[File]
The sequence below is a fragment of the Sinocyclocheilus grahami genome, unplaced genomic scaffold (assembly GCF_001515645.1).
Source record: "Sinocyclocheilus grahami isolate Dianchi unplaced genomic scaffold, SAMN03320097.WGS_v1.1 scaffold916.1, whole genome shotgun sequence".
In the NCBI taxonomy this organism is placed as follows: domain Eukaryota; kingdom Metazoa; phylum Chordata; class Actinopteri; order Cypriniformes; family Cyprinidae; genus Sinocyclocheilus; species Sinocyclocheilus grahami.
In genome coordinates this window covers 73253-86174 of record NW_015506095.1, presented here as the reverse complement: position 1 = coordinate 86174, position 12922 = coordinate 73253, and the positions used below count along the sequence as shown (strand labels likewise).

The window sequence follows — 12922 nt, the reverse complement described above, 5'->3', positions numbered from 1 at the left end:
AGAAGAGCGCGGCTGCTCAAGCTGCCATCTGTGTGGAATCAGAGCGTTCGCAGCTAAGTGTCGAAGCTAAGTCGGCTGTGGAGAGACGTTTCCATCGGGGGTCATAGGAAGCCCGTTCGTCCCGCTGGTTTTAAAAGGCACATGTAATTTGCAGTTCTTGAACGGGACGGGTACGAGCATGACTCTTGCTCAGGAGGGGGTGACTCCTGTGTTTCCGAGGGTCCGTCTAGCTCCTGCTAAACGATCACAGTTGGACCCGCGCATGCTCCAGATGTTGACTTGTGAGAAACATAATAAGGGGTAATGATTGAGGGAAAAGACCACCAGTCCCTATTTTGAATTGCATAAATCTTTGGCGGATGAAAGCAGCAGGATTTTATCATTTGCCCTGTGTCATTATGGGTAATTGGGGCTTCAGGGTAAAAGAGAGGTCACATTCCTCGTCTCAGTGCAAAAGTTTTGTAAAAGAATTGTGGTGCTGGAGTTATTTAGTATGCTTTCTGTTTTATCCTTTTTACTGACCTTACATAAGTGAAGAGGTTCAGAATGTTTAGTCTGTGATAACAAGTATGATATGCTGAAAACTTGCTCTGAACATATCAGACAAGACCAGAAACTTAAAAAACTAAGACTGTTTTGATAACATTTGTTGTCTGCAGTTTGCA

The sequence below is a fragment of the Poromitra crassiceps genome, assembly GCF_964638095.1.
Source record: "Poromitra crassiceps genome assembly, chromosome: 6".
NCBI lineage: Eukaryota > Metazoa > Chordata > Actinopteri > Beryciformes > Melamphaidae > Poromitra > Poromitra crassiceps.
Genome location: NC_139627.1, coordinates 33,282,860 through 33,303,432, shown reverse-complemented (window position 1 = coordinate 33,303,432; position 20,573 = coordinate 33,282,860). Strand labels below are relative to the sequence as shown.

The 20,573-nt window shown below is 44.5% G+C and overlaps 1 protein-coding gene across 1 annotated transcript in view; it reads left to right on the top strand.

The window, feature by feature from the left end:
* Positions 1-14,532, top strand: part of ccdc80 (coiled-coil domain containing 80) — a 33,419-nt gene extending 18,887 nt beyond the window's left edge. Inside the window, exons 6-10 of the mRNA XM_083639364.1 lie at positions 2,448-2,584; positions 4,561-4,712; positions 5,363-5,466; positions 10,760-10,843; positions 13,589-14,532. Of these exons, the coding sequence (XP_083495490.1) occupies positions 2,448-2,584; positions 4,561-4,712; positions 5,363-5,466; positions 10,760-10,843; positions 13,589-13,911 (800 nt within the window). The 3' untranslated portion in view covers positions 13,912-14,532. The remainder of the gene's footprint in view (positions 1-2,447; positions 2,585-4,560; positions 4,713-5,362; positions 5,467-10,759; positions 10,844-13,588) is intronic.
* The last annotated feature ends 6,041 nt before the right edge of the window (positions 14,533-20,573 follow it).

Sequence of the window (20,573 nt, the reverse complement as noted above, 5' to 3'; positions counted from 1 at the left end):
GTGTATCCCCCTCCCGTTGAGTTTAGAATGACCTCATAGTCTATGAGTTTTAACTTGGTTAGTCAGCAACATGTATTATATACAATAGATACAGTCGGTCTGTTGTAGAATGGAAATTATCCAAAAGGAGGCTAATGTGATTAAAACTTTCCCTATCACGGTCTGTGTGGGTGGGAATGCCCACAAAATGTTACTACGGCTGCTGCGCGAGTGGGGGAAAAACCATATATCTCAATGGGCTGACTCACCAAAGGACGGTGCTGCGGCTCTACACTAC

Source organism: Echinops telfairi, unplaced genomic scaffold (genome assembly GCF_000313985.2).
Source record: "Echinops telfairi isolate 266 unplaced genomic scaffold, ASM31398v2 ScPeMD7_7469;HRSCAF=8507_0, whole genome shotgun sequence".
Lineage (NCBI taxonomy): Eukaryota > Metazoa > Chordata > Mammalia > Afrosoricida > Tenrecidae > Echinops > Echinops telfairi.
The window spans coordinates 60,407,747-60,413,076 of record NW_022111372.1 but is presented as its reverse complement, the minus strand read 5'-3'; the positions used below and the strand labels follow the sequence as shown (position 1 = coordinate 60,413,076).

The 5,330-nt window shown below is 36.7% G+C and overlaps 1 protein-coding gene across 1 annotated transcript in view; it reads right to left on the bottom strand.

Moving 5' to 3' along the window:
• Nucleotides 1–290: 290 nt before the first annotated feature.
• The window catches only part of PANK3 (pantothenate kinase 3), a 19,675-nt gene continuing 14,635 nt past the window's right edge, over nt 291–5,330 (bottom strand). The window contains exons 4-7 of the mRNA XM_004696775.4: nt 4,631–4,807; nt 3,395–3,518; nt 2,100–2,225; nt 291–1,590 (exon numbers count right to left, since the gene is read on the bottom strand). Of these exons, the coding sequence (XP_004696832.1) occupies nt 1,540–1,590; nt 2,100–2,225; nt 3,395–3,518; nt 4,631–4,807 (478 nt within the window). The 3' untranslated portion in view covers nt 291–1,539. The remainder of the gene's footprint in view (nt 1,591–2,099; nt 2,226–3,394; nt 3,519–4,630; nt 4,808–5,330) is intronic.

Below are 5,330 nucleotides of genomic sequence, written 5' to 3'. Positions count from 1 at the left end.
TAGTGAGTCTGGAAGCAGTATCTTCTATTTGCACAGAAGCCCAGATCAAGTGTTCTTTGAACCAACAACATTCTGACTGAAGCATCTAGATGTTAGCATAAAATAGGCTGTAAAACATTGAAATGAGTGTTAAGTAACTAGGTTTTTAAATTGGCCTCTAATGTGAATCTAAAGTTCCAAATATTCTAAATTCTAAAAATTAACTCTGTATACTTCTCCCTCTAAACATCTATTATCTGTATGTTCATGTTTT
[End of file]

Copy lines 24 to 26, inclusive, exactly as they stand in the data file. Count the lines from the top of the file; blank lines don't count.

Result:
• The window catches only part of PANK3 (pantothenate kinase 3), a 19,675-nt gene continuing 14,635 nt past the window's right edge, over nt 291–5,330 (bottom strand). The window contains exons 4-7 of the mRNA XM_004696775.4: nt 4,631–4,807; nt 3,395–3,518; nt 2,100–2,225; nt 291–1,590 (exon numbers count right to left, since the gene is read on the bottom strand). Of these exons, the coding sequence (XP_004696832.1) occupies nt 1,540–1,590; nt 2,100–2,225; nt 3,395–3,518; nt 4,631–4,807 (478 nt within the window). The 3' untranslated portion in view covers nt 291–1,539. The remainder of the gene's footprint in view (nt 1,591–2,099; nt 2,226–3,394; nt 3,519–4,630; nt 4,808–5,330) is intronic.

Below are 5,330 nucleotides of genomic sequence, written 5' to 3'. Positions count from 1 at the left end.
TAGTGAGTCTGGAAGCAGTATCTTCTATTTGCACAGAAGCCCAGATCAAGTGTTCTTTGAACCAACAACATTCTGACTGAAGCATCTAGATGTTAGCATAAAATAGGCTGTAAAACATTGAAATGAGTGTTAAGTAACTAGGTTTTTAAATTGGCCTCTAATGTGAATCTAAAGTTCCAAATATTCTAAATTCTAAAAATTAACTCTGTATACTTCTCCCTCTAAACATCTATTATCTGTATGTTCATGTTTT